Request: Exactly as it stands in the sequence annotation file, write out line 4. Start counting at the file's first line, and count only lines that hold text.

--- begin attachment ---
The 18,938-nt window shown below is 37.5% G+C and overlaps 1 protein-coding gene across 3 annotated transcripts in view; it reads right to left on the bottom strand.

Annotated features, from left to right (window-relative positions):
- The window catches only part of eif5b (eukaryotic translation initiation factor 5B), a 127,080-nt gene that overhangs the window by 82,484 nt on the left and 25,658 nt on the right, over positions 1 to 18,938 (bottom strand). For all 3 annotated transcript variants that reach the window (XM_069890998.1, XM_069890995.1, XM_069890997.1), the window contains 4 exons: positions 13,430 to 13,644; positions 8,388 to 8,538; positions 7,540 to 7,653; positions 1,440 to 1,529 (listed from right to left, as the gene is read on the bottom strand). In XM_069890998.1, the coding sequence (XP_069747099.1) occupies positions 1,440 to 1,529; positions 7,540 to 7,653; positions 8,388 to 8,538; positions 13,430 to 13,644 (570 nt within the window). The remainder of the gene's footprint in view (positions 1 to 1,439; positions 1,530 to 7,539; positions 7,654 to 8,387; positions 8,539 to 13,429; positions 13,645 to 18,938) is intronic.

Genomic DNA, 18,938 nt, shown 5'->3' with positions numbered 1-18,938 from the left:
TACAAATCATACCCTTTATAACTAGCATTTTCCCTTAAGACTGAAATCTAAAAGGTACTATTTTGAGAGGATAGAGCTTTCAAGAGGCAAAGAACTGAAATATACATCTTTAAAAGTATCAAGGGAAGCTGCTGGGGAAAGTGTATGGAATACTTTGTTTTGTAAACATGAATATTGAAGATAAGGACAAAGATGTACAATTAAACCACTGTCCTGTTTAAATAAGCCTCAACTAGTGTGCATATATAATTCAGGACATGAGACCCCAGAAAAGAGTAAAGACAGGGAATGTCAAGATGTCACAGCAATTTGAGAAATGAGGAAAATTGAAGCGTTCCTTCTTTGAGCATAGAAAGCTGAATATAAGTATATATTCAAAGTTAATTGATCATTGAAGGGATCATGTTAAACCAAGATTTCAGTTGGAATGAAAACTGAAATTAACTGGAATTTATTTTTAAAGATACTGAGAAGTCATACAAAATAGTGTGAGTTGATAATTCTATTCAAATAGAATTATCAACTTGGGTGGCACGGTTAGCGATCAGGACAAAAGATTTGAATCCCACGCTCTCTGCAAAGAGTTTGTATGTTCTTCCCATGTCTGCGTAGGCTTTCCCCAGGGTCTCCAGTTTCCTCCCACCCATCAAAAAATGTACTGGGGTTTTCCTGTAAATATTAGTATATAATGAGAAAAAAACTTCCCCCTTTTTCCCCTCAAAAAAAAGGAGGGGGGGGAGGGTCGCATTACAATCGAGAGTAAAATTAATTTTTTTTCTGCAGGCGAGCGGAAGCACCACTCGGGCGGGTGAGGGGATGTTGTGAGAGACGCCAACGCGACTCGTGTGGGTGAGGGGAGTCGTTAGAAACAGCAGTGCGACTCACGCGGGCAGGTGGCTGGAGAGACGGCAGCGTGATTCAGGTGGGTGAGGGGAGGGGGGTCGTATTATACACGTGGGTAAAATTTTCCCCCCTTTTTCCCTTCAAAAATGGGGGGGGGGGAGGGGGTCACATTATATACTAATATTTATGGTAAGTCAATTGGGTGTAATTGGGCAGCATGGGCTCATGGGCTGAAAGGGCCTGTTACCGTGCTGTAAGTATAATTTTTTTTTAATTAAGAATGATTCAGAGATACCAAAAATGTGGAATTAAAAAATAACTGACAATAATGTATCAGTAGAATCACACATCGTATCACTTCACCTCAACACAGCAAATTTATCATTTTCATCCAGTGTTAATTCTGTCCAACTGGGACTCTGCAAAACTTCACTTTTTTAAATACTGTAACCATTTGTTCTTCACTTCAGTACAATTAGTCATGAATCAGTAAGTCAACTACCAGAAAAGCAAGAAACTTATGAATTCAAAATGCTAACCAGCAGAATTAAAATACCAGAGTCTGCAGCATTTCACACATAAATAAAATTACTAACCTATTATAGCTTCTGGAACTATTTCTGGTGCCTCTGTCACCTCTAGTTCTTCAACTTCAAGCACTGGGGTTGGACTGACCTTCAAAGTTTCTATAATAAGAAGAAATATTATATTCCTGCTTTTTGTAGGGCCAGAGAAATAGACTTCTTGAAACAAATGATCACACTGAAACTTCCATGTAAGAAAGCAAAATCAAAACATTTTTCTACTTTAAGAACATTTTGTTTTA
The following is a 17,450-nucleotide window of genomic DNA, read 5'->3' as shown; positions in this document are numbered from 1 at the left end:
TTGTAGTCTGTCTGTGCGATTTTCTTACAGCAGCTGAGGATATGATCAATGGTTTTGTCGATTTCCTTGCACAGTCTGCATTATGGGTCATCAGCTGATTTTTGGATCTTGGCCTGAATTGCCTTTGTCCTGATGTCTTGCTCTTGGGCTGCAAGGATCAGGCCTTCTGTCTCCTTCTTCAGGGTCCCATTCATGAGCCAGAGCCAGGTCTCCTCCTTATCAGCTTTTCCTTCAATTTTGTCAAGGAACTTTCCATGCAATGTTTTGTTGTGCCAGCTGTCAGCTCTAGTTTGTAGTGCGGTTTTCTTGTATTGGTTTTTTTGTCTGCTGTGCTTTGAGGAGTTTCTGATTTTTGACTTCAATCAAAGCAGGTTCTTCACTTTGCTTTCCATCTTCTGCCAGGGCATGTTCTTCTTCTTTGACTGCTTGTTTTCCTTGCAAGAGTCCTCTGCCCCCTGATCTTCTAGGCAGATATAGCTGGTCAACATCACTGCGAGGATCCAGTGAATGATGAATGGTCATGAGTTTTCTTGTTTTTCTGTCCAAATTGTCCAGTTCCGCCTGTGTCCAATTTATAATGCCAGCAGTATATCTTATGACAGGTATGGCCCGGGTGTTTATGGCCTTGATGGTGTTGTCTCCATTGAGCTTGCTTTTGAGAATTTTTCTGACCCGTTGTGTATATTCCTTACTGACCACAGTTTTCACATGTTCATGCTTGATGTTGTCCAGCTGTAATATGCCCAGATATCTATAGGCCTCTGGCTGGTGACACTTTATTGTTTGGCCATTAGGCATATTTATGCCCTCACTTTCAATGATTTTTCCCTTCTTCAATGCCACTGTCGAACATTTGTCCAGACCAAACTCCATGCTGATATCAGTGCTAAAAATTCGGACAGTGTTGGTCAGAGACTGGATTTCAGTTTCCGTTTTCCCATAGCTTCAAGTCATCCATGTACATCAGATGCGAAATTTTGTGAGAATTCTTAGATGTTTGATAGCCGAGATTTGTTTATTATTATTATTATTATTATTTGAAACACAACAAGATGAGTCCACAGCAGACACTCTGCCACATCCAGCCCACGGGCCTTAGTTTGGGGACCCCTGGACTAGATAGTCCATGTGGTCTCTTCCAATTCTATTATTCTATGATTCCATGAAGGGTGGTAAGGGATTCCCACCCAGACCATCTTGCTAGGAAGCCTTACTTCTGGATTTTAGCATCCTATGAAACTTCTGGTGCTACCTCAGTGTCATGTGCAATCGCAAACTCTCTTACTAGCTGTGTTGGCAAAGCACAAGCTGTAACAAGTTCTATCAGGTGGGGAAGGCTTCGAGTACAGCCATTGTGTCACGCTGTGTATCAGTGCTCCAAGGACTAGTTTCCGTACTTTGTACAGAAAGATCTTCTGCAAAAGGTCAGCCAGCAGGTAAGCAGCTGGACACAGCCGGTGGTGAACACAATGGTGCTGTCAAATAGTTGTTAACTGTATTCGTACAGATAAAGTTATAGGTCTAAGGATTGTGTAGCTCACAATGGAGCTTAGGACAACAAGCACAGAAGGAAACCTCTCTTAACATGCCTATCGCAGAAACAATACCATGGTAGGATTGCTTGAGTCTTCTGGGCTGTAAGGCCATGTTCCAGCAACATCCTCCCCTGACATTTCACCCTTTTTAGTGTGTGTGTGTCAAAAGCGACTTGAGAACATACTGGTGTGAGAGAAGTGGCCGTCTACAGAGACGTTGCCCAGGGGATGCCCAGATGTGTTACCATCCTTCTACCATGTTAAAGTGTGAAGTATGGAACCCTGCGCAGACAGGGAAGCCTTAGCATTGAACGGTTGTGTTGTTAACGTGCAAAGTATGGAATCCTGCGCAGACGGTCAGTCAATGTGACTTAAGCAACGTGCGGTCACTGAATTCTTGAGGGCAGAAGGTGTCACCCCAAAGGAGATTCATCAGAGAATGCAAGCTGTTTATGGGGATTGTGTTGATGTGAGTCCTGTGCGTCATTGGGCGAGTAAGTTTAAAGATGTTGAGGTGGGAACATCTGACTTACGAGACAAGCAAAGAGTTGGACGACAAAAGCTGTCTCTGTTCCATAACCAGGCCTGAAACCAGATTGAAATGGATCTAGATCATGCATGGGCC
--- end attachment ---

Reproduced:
Genomic DNA, 18,938 nt, shown 5'->3' with positions numbered 1-18,938 from the left: